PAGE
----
Personal and professional concerns surround the sale of a horses and equines business. In addition to the personal enjoyment you received from the business, you probably have concerns about what will happen to the people who made your horses and equines business a success.
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Qualified buyers are constantly looking for attractive horses and equines businesses. Like always, unprofitable and poorly positioned businesses struggle to find buyers while sellers who have invested time and effort to prepare their sale are being rewarded in the marketplace.
Objectivity is a rare commodity in a business sale. You have invested yourself in making your horses and equines business the success it is today, but in the eyes of prospective buyers, your operation is only worth fair market value. It is difficult for many owners to accept the cold, hard facts about their company's worth, but objectivity is the name of the game in a successful horses and equines business sale. Consider recruiting a team of objective professionals to help manage your expectations as you prepare and negotiate the sale of your business.
Capital is hard to come by these days. Financial institutions have tightened up their lending policies, making it difficult for inexperienced and undercapitalized entrepreneurs to buy horses and equines businesses. As a result, buyers expect sellers to finance a significant portion of the sale. It's common for sellers to finance as much as 70% of the purchase price with a payoff period of four or five years, sometimes in the form of a balloon payment at the end of the repayment period.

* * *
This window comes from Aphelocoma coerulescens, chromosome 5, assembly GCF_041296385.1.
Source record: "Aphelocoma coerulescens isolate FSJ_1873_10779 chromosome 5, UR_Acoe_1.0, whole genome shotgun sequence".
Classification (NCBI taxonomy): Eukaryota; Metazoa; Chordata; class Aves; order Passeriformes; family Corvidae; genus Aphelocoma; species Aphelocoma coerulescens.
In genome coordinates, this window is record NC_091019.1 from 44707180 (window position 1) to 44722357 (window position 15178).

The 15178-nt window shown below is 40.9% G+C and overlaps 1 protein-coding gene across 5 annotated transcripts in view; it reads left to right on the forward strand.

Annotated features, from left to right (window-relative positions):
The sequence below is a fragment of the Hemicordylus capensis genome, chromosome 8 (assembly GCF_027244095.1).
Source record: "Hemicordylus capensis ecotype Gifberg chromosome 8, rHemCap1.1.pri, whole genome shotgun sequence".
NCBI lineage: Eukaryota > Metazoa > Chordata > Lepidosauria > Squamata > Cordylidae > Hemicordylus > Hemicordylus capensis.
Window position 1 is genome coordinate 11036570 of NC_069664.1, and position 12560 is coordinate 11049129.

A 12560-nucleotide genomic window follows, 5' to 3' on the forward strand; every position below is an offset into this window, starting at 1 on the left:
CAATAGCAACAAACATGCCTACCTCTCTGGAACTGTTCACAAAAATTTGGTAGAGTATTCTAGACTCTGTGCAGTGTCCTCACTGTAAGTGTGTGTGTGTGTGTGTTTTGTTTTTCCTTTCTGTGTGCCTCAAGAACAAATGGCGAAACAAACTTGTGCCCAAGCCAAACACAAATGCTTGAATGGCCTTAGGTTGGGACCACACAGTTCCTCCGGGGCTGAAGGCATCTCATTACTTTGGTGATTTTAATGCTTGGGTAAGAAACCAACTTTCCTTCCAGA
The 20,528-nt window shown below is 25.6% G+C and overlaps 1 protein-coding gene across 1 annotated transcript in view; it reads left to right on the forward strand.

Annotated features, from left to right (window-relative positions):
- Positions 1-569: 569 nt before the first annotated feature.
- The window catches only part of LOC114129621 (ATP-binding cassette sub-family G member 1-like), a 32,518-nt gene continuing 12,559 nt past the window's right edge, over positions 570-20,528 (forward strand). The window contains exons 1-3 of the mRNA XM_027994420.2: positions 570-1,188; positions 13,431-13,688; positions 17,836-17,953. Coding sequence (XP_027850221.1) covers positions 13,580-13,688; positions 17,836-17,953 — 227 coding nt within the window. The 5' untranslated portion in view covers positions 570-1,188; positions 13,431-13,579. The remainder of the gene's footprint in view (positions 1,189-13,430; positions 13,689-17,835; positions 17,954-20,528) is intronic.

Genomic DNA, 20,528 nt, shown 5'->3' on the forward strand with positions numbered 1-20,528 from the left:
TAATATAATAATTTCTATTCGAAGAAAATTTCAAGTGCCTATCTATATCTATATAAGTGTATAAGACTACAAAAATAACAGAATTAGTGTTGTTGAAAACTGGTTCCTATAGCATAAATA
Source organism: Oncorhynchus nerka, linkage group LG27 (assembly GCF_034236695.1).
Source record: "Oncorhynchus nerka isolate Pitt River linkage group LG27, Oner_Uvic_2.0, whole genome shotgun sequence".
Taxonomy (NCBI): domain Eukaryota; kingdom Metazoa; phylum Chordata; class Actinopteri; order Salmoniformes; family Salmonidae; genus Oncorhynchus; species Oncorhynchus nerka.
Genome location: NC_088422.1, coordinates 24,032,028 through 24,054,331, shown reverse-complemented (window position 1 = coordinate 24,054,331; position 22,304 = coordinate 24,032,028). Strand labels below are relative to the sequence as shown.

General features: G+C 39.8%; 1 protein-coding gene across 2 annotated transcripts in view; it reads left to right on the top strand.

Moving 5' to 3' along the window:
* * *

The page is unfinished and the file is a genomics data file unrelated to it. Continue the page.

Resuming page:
Advantages of Hiring a Broker
Brokers give horses and equines business sellers distinct advantages in the marketplace. First, business brokers are in tune with the realities of the market and are skilled at helping owners make their businesses attractive to premium buyers. Even more, the best brokers have a track of record of discreetly identifying likely buyers and contacting them on your behalf. Typical brokerage rates (a.k.a. success fees) run 10% of the final price - an expense that is usually recouped through a higher sales price and less time on the market.
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